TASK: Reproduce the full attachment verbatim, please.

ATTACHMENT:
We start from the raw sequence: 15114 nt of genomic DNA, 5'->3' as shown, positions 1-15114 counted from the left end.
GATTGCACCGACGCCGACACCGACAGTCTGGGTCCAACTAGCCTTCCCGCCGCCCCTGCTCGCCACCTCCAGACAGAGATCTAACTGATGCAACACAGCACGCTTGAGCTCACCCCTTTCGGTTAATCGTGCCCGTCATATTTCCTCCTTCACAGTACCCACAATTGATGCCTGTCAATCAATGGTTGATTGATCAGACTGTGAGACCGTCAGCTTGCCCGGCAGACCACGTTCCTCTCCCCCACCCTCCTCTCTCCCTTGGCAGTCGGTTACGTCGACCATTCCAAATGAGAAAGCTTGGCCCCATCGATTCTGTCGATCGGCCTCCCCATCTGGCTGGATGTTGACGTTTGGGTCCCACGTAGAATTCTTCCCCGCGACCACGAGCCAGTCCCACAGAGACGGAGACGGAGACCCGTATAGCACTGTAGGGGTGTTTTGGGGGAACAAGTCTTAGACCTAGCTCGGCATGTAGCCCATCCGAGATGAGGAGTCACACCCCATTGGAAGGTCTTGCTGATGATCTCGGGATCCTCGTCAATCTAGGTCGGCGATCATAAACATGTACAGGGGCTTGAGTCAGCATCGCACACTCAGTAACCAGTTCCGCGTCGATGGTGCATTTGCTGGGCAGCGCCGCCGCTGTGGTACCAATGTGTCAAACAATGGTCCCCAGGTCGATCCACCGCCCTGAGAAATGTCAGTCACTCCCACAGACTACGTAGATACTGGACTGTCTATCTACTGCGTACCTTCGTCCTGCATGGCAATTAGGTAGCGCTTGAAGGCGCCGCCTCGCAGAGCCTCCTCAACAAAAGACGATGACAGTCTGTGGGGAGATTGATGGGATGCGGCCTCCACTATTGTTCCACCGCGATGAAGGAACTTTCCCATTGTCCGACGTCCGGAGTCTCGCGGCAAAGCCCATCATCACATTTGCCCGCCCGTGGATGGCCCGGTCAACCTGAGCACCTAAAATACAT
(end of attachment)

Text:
We start from the raw sequence: 15114 nt of genomic DNA, 5'->3' as shown, positions 1-15114 counted from the left end.
GATTGCACCGACGCCGACACCGACAGTCTGGGTCCAACTAGCCTTCCCGCCGCCCCTGCTCGCCACCTCCAGACAGAGATCTAACTGATGCAACACAGCACGCTTGAGCTCACCCCTTTCGGTTAATCGTGCCCGTCATATTTCCTCCTTCACAGTACCCACAATTGATGCCTGTCAATCAATGGTTGATTGATCAGACTGTGAGACCGTCAGCTTGCCCGGCAGACCACGTTCCTCTCCCCCACCCTCCTCTCTCCCTTGGCAGTCGGTTACGTCGACCATTCCAAATGAGAAAGCTTGGCCCCATCGATTCTGTCGATCGGCCTCCCCATCTGGCTGGATGTTGACGTTTGGGTCCCACGTAGAATTCTTCCCCGCGACCACGAGCCAGTCCCACAGAGACGGAGACGGAGACCCGTATAGCACTGTAGGGGTGTTTTGGGGGAACAAGTCTTAGACCTAGCTCGGCATGTAGCCCATCCGAGATGAGGAGTCACACCCCATTGGAAGGTCTTGCTGATGATCTCGGGATCCTCGTCAATCTAGGTCGGCGATCATAAACATGTACAGGGGCTTGAGTCAGCATCGCACACTCAGTAACCAGTTCCGCGTCGATGGTGCATTTGCTGGGCAGCGCCGCCGCTGTGGTACCAATGTGTCAAACAATGGTCCCCAGGTCGATCCACCGCCCTGAGAAATGTCAGTCACTCCCACAGACTACGTAGATACTGGACTGTCTATCTACTGCGTACCTTCGTCCTGCATGGCAATTAGGTAGCGCTTGAAGGCGCCGCCTCGCAGAGCCTCCTCAACAAAAGACGATGACAGTCTGTGGGGAGATTGATGGGATGCGGCCTCCACTATTGTTCCACCGCGATGAAGGAACTTTCCCATTGTCCGACGTCCGGAGTCTCGCGGCAAAGCCCATCATCACATTTGCCCGCCCGTGGATGGCCCGGTCAACCTGAGCACCTAAAATACAT